Japan Announces Disaster Relief Fund
On Friday, Japanese Finance Minister Yoshihiko Noda announced a 4 trillion yen ($48.5 billion) emergency budget for disaster relief in the wake of the nuclear crisis triggered by the March tsunami. Noda said the government would not issue new bonds to pay for the fund, and the cabinet plans to submit the emergency budget to parliament on April 28. Given that the material damage alone from the disaster could top $300 billion, the government is expected to seek additional future disaster funding that will likely require tax increases and debt financing.
Justice Department Examines NYSE/Nasdaq/ICE Merger
On Wednesday, Nasdaq-OMX CEO Robert Greifeld and ICE CEO Jeffrey Sprecher disclosed in a letter to NYSE Euronext’s board that they are in discussions with the antitrust division of the Justice Department (DOJ) after buying NYSE Euronext stock which triggered the DOJ’s antitrust review. The letter also disclosed that Nasdaq-OMX and ICE are willing to pay NYSE Euronext $350 million if DOJ blocks their proposed takeover, an offer they say is now based on “fully committed financing” of $3.8 billion.
On April 10, NYSE Euronext ’s board rejected the Nasdaq/ICE unsolicited $11.3 billion proposal and affirmed its February agreement to merge with Deutsche Boerse AG for $9.5 billion in stock. The agreement with Deutsche Boerse includes a payout of 250 million euros ($358 million) should that deal fall apart. NYSE Euronext acknowledged that it had received the Nasdaq/ICE reverse break up free proposal and that its board is reviewing the matter.
S&P Changes U.S. Long Term Rating from Stable to Negative
On Monday, Standard & Poor’s Ratings Services (S&P) changed its outlook on the U.S. long-term credit rating from stable to negative because ” the U.S. has relative to its ‘AAA’ peers very large budget deficits, rising government indebtedness, and the path to addressing these is not clear.” While the S&P affirmed the U.S. ‘AAA’ long-term and ‘A-1+’ short-term sovereign credit ratings, it also predicted at least a one-in-three chance that it could lower its long-term rating on the U.S. within two years because of the increased risk that the political negotiations over when and how to address both the medium and long-term fiscal challenges will persist until at least after the elections in 2012.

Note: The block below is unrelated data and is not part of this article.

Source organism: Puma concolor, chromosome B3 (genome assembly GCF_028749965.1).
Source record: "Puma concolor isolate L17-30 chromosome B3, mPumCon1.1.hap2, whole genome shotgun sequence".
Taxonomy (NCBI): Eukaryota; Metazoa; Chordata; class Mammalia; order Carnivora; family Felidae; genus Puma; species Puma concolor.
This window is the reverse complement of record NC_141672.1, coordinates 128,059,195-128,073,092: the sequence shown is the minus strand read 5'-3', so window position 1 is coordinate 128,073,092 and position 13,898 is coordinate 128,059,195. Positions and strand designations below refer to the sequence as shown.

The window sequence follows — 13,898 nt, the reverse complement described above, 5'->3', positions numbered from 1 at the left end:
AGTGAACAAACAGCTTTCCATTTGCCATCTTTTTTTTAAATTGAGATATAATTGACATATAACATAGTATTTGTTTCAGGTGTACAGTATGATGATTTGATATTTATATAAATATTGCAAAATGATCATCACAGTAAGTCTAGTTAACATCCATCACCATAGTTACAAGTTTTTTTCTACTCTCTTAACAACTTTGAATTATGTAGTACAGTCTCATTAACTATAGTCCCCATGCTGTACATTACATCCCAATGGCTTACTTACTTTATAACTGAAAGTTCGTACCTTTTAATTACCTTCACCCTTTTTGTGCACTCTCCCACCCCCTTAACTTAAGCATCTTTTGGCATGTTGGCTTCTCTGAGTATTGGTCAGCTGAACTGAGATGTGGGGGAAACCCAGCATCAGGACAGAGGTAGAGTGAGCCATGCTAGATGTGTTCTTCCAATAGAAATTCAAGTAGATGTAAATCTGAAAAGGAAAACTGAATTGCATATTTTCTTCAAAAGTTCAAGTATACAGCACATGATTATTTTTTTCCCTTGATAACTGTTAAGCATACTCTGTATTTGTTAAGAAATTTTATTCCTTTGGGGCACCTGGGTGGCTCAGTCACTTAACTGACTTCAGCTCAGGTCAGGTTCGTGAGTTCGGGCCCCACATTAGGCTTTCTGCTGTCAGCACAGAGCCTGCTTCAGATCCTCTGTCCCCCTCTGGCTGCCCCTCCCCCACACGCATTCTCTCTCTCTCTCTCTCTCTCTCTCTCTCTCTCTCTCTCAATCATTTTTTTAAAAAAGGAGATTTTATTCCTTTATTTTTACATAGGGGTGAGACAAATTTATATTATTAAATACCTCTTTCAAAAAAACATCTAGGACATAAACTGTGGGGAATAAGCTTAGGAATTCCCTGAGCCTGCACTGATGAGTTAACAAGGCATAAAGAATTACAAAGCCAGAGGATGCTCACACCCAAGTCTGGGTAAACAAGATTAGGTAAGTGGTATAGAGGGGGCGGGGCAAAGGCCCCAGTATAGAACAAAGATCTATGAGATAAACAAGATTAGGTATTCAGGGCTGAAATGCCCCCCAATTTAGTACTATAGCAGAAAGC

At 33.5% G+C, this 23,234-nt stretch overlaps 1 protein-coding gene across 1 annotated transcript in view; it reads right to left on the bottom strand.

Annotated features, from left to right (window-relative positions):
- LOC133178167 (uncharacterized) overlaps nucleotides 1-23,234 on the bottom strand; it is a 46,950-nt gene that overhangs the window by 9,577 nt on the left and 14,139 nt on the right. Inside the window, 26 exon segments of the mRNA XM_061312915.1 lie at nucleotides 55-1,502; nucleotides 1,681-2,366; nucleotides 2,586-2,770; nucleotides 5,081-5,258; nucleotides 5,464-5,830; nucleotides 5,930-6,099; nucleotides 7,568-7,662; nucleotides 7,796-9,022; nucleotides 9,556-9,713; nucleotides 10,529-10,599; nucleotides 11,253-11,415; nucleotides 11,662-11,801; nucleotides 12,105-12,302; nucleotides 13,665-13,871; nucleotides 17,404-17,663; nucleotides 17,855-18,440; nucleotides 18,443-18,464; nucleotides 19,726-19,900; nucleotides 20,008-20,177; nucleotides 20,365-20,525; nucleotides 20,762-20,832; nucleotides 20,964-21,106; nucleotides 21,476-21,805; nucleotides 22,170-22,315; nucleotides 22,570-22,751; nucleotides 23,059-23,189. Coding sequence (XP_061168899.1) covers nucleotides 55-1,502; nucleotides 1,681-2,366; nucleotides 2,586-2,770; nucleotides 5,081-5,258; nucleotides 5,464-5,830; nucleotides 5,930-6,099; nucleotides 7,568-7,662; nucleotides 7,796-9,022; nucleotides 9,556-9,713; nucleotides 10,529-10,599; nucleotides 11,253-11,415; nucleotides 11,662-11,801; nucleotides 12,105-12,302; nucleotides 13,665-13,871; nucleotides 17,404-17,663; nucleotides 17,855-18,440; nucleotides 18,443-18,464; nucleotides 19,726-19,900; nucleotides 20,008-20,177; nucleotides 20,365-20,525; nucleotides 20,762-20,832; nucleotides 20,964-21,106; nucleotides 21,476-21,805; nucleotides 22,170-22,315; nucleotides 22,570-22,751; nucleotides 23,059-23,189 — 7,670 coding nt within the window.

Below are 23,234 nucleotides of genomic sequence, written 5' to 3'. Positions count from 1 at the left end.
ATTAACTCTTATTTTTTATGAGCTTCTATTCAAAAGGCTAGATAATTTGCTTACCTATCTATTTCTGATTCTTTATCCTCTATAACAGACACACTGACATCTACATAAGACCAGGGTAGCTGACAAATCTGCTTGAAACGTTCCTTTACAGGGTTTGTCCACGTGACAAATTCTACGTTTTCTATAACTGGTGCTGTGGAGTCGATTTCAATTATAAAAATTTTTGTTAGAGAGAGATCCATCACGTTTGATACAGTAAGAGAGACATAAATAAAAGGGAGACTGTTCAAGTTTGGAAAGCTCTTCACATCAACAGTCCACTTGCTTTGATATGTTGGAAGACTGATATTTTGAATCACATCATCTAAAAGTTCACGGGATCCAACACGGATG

House Republicans Introduce Legislation to Delay New Derivative Regulations
On Wednesday, four House Republican lawmakers on the Financial Services and Agriculture committees introduced legislation to delay for eighteen months all rulemakings involving derivatives by the Securities and Exchange Commission and Commodity Futures Trading Commission called for in the Dodd-Frank financial regulation law. While most of the new rules required by the law are due by mid-July, the House Republican legislation would delay the timing of the new rules to coincide with the Group of 20 finance ministers’ agreement to finalize rules by December 2012. The proposed legislation would also require agencies to hold public round-tables and solicit comments from the financial industry about the time and resources it would take to comply with the regulations. The House Financial Services Committee is tentatively scheduled to mark up the derivatives legislation on May 12. While the House will likely pass such legislation, the Senate is not expected to pass the bill before the regulations take effect.
If you have any questions regarding any of these issues, please contact:
Matt Jessee, Policy Advisor
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